On Saturday a quartet of Super 25 teams attempt to stamp their final position on the rankings. That includes a huge 8 p.m. PST face off between No. 1 Mater Dei and No. 11 De La Salle for a California State title.
As one might expect, tickets to that game at Sacramento State — as well as the Texas semifinal matchups between No. 3 Allen and Cedar Ridge and No. 13 Katy and Lake Travis — are all being sold at a fairly brisk rate at a cost of $15 (for the California game and Katy-Lake Travis) or $10 (for Allen-Cedar Ridge). While those ticket prices are reasonable, they’re still more pricey than entry level seats to four different NFL games on the secondary market.
As noted by the Los Angeles Times’ Eric Sondheimer, the tickets for the California bowl game are currently more expensive than seats for these four NFL games on Vivid Seats, an online ticket reseller: Miami at Buffalo ($12), Thursday night’s Denver at Indianapolis ($5), Arizona at Washington ($5), Baltimore at Cleveland ($5).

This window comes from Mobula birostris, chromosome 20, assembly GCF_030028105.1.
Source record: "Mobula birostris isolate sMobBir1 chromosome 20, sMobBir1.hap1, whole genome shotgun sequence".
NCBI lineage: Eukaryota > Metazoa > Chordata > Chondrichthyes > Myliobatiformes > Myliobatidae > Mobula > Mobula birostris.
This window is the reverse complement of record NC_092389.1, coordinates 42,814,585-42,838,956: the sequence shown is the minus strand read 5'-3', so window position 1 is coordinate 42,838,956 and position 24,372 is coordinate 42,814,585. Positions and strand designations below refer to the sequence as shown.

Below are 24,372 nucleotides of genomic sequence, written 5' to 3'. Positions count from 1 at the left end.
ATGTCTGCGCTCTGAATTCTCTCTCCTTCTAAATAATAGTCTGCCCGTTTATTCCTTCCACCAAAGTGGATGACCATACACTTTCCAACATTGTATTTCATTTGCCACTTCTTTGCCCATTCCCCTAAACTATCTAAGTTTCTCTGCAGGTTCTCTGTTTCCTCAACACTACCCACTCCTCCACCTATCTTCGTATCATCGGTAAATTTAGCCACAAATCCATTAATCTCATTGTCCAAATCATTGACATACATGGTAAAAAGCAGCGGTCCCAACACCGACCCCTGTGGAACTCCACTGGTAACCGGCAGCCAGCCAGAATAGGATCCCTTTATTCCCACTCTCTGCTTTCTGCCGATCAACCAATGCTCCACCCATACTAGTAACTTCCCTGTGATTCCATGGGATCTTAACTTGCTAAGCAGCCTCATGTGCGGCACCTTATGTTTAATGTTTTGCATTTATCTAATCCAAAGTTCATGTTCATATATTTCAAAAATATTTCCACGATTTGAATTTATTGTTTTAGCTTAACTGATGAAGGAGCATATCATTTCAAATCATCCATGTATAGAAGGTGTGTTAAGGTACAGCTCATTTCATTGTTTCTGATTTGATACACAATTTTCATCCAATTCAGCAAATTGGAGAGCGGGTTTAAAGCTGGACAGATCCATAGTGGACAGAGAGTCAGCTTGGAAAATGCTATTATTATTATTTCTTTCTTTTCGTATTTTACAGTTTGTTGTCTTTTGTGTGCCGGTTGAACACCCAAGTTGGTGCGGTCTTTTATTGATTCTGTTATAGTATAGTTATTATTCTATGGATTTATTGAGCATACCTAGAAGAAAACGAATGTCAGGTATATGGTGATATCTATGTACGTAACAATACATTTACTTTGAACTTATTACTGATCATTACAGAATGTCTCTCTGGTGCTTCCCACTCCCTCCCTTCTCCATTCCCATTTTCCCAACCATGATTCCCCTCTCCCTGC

Naturally, at those price points the relative cost of these games seems to say more about the diminished demand and value of NFL tickets than it does about the high school seats; none of the three high school playoff games have been declared a complete sell out … yet, and all three are in vastly smaller facilities than the NFL counterparts which hosted those cheaper tickets.
Still, the concept of having cheaper entrance to an NFL game than a high school version is pretty revolutionary, and probably disquieting for the NFL executives on Park Avenue.